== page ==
Home invasion differs from burglary, which is unlawful entry into any occupied or unoccupied building, with intent to commit theft. Home invasion, however, applies to unlawful entry with the intent to commit any crime rather than only theft.
Home invasion may be accompanied by other crimes. The invaders may follow their victims home, commit breaking and entering, and are sometimes intent on assault, robbery, rape, or murder. Houston, Texas saw a rise in such crimes in the late 1990s when elderly women shoppers at an upscale mall were targeted based on their jewelry, followed home, and robbed in their driveways.
Few statistics are available on home invasion as a crime, because it is not technically a crime in most states. Persons charged with "home invasion" are actually charged with robbery, kidnapping, and assault charges. But law enforcement has been seeing the increase in "home-invasion robberies" since at least June 1995, when "home-invasion robberies" were the topic of the cover story of The FBI Law Enforcement Bulletin. They state the crime is considered an alternative to bank or convenience store robberies, which are getting harder to pull off cleanly due to technological advances in security. In this same article, the FBI recommends educating the public about home invasion.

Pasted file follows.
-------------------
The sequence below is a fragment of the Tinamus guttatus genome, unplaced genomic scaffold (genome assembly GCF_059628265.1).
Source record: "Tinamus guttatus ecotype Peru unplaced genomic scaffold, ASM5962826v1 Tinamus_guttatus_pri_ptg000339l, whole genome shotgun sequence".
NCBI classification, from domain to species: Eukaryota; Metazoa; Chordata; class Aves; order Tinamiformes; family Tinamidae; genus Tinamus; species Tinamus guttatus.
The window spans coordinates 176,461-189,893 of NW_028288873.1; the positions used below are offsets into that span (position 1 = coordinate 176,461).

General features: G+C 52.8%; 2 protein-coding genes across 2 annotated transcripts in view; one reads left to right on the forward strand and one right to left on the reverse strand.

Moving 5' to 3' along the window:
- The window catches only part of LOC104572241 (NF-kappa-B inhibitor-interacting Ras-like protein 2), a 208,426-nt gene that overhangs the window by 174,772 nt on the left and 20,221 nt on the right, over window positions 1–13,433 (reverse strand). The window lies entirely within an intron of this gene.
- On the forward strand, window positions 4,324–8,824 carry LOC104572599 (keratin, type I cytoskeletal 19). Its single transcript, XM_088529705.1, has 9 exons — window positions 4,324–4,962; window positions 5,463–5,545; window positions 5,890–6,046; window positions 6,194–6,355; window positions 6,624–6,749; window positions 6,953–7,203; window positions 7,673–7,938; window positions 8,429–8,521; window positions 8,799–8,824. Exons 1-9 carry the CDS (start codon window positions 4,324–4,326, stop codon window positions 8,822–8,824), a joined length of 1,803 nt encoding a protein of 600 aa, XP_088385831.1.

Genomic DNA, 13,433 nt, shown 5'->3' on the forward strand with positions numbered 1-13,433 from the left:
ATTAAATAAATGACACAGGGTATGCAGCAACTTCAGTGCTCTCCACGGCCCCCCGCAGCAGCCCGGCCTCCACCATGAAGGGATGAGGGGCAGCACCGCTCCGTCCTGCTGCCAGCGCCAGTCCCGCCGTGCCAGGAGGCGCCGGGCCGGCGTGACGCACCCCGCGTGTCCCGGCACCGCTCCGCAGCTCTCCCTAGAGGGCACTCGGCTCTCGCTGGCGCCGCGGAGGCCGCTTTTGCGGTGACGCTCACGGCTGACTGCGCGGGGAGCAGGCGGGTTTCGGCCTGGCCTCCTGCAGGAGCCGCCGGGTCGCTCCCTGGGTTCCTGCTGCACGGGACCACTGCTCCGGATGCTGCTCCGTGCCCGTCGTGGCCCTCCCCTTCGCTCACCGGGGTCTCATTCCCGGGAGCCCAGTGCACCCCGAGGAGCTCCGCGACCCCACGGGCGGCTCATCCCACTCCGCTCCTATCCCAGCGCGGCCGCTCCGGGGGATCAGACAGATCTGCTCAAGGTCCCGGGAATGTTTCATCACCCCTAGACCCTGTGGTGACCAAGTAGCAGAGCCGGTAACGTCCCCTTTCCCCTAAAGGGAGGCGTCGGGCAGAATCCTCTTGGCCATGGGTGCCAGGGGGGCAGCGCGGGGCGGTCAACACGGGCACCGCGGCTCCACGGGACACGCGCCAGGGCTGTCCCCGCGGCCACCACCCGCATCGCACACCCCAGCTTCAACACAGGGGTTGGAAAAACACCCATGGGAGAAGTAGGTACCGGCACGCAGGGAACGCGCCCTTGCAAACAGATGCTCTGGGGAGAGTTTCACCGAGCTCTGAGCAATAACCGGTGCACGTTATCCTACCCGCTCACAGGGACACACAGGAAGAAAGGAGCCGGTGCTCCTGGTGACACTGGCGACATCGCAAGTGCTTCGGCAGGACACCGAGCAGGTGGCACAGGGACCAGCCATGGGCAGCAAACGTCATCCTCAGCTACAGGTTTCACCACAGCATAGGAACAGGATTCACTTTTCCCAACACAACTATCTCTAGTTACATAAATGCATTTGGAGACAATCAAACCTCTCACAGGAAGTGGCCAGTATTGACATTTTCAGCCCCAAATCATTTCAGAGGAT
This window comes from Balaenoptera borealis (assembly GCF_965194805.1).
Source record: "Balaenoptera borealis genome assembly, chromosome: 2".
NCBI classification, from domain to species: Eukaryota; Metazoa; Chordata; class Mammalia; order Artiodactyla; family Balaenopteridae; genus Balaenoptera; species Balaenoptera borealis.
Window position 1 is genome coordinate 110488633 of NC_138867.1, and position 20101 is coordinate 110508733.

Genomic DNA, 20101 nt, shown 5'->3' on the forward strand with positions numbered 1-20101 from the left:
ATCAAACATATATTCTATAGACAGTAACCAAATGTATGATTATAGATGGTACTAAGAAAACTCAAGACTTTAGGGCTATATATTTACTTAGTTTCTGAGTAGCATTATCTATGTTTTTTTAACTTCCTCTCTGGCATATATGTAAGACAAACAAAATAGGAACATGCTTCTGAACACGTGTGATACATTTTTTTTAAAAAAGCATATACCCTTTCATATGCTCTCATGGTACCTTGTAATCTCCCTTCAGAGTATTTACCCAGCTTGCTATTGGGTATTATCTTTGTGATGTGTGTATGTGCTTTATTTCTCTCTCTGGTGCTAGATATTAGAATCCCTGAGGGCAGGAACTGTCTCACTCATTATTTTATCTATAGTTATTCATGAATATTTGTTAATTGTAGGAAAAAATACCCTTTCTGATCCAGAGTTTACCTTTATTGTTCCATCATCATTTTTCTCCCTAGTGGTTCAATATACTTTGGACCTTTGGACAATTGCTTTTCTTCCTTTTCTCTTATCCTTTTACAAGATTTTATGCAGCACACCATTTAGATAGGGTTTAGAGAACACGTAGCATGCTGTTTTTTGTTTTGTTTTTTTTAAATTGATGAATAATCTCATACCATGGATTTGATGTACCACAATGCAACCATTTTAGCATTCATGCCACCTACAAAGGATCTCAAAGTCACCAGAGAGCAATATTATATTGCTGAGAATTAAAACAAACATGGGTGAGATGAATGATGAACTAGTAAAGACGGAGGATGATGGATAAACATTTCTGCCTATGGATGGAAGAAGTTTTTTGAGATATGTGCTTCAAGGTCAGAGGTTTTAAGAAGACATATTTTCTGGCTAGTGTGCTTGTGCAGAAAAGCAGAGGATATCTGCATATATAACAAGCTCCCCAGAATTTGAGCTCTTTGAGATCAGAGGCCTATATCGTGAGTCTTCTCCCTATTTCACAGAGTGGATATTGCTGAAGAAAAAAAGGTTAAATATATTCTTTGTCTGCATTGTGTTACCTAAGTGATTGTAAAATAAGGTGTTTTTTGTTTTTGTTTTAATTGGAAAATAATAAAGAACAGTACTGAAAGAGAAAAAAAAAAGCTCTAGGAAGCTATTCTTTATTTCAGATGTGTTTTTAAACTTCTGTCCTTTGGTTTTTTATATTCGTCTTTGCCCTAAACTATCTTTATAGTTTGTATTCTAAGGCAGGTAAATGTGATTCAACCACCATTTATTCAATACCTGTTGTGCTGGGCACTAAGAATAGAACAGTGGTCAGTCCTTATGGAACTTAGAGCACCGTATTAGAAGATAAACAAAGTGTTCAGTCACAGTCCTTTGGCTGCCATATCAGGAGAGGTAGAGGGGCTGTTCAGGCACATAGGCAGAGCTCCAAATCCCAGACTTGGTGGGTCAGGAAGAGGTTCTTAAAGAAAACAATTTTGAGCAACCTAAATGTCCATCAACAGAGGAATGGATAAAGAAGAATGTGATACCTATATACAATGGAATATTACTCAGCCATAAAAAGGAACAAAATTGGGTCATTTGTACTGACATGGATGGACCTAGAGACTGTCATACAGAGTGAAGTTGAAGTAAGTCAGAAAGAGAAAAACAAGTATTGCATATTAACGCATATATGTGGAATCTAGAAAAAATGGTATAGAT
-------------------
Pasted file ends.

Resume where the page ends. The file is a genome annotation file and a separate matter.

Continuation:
Since 1995, some authorities have suggested that home invasion is a minimal threat to the average person and usually involves invaders who have a personal knowledge of the home and home-owner. Both are somewhat true.
According to an Oxford English Dictionary (OED) draft entry for March 2004, the first published usage of the term in its modern sense is a November 1973 article in the Chicago Sun-Times. The OED also cites a use of the term in the 1989 novel Toxic Shock (ISBN 0-575-04372-5) by Sara Paretsky.
Perhaps the most infamous home invasion of all time is the November 15, 1959 quadruple murder of the Clutter family by Richard "Dick" Hickock and Perry Edward Smith in rural Holcomb, Kansas. The murders were detailed in Truman Capote's world-famous "nonfiction novel" In Cold Blood. Another infamous home invasion occurred on November 26,2007 when Washington Redskins star Sean Taylor was murdered during an overnight home invasion of his suburban Miami home. Four defendants were charged with this crime.
Connecticut Congressman Chris Murphy has proposed making home invasion a federal crime.